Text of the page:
TED talks recently had a fantastic talk about “The surprising habits of original thinkers” by Adam Grant. The link to it can be found by clicking here or below:

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In it, Grant highlights three key facets to original thinking and “Originals”:

  1. They procrastinate
  2. They feel fear and doubt
  3. They have lots of bad ideas


Let’s look at this via a well-known example. Apple launched a unique GUI with the first Mac. Great product. Great advertising. Great buzz. But no commercial viability.

Microsoft watched and carefully followed Grant’s paradigm of original thinking. From that came Windows and Bill Gates ...the wealthiest man in the world.

As Grant says: “Different and Better”.

Who learned from that? Steve Jobs.

The next time, Jobs applied his creativity differently, pragmatically and ultimately succeeded. Look no further than Apple’s market capitalization today.

As we look at FinTech, and overlay original thinking, the fallacy lay in several key themes:

  1. Are any of the technologies truly unique?
  2. Is there any viable path to profitability?
  3. Does it have the balance sheet to withstand regulatory scrutiny?


Or, is the FinTech reality one simple truth: lower prices/costs.
Challenge me. Take a hard look at each FinTech vertical: Peer-to-peer, crowdfunding, robo-advice, block chain, etc. Show me one that negates the three themes that I have highlighted.
Or, is the FinTech reality about cheap human capital, iterating in isolation, whilst the financial institutions wait, and then do something different and better?

…I think you know the answer.

In the weeks and months ahead, I look forward to sharing with you the success stories of the improvers as they simply make things different and better.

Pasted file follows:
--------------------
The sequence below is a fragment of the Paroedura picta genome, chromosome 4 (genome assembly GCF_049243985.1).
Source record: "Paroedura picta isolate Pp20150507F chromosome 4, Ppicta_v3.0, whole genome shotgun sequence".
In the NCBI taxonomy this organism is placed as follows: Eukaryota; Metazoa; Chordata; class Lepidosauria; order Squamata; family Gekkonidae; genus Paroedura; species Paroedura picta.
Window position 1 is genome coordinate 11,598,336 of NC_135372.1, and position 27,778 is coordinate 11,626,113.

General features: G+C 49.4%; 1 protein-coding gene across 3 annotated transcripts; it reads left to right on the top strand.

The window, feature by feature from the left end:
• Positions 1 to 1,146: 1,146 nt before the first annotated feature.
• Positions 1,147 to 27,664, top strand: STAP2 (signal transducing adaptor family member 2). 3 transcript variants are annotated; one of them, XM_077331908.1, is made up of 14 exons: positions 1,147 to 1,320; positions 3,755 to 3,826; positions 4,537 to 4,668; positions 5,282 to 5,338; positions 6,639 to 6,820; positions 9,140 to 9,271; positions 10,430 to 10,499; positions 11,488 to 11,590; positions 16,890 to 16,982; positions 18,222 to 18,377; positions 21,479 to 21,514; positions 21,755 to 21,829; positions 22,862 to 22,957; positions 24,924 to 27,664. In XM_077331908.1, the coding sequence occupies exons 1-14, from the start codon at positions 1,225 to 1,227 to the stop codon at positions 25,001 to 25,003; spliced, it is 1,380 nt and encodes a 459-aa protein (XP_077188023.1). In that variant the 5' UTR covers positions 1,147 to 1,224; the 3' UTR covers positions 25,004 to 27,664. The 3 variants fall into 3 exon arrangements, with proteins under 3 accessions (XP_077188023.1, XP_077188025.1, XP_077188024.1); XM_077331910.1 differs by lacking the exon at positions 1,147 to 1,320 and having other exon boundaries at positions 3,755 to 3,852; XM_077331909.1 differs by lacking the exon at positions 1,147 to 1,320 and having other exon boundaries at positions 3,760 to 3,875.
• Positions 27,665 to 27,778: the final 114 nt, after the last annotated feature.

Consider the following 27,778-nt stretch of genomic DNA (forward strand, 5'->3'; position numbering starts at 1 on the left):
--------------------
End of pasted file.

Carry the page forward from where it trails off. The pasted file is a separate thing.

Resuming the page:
Frank Troise is one of South East Asia's leading voices on FinTech. He is a Managing Director and Head of Digital Distribution (Asia) for Leonteq (SWX: LEON)  He is an active advisor to many of Asia’s leading financial firms, management consulting firms, technology companies, venture capital funds, hedge funds, and start-ups. 




Nyquil Market Musings


Nyquil Market Musings

Been fighting a nasty cold this past week, so forgive the quick bullets. But here’s what’s resonated with me these past few weeks (watch my latest CNBC appearance):

  • China stated lower growth, US stated higher rates…why is anyone surprised about the market’s reaction?
  • Oil at these levels is historically stimulative…where’s the bid (or demand)?  With a "2" handle it gets interesting.
  • Nastiest FinTech quote of the week: “Robo-advisors are “SaS” models…Should ‘a Sold”. Ouch.
  • Harvard 5-year case study in the making on reserve management: Buy treasuries when yields are high and when your currency is strong. Sell treasuries when yields are lower and your currency is weaker. Then watch everyone vilify you. Who we talking about? China.
  • Another funny quote: “Why don’t we hear anymore buzz and PR about P2P debt?”…”Maybe ‘cause they are making money…
  • The Standard Oil Trade of the Month: Buy Fracker High Yield. Who is buying? PE. Who is the $$ behind the PE? You guessed it. Classic JD Rockefeller playbook. My production costs are lower than yours…
  • Compare China to Canada, South Africa, Japan, and Australia. Who really devalued?
  • Amazing watching Japan preaching to China about capital controls.
  • Low oil targeted three problems: Iran, Putin, and alternative energy. When does Putin get upset? When the dollar weakens. Watch for him to wake up soon...
  • Are we nervous now? No.
  • Get bullish folks. Want to play? Buy FANG (Facebook, Apple/Amazon, Netflix, Google)
  • The set it and forget it trade? Buy Alibaba and sell any bank leveraged to the teeth

…Back to my Nyquil. Nite!


Frank Troise is one of South East Asia's leading voices on FinTech. He is an active advisor to many of Asia’s leading financial firms, start-ups and technology firms. 

Mr. Troise has over twenty years of experience managing multi-billion dollar portfolios for corporations, endowments, foundations, and high net worth individuals.

Mr. Troise’s research, work op-eds, and career have been published in The Economist, Institutional Investor, The Wall Street Journal, Barrons, The Sacramento Bee, The Pacific Coast Business Times, Noozhawk, Derivatives Weekly, Pension & Investments, and Investment News. His investment letter has over 12,000 accredited readers and he is a frequent commentator on CNBC in the USA and Asia regarding market strategy for Squawk on the Street, The New Retirement Series, Power Lunch, Capital Connection, and Street Signs.

He is married, has two young children and relocated with his family to Singapore. He is extending his family office experience to South East Asian families. He is originally from New York and remains a devoted (frustrated) Yankees fan. He has an MBA in Finance from New York University and a B.S. in Managerial Economics from Carnegie Mellon University.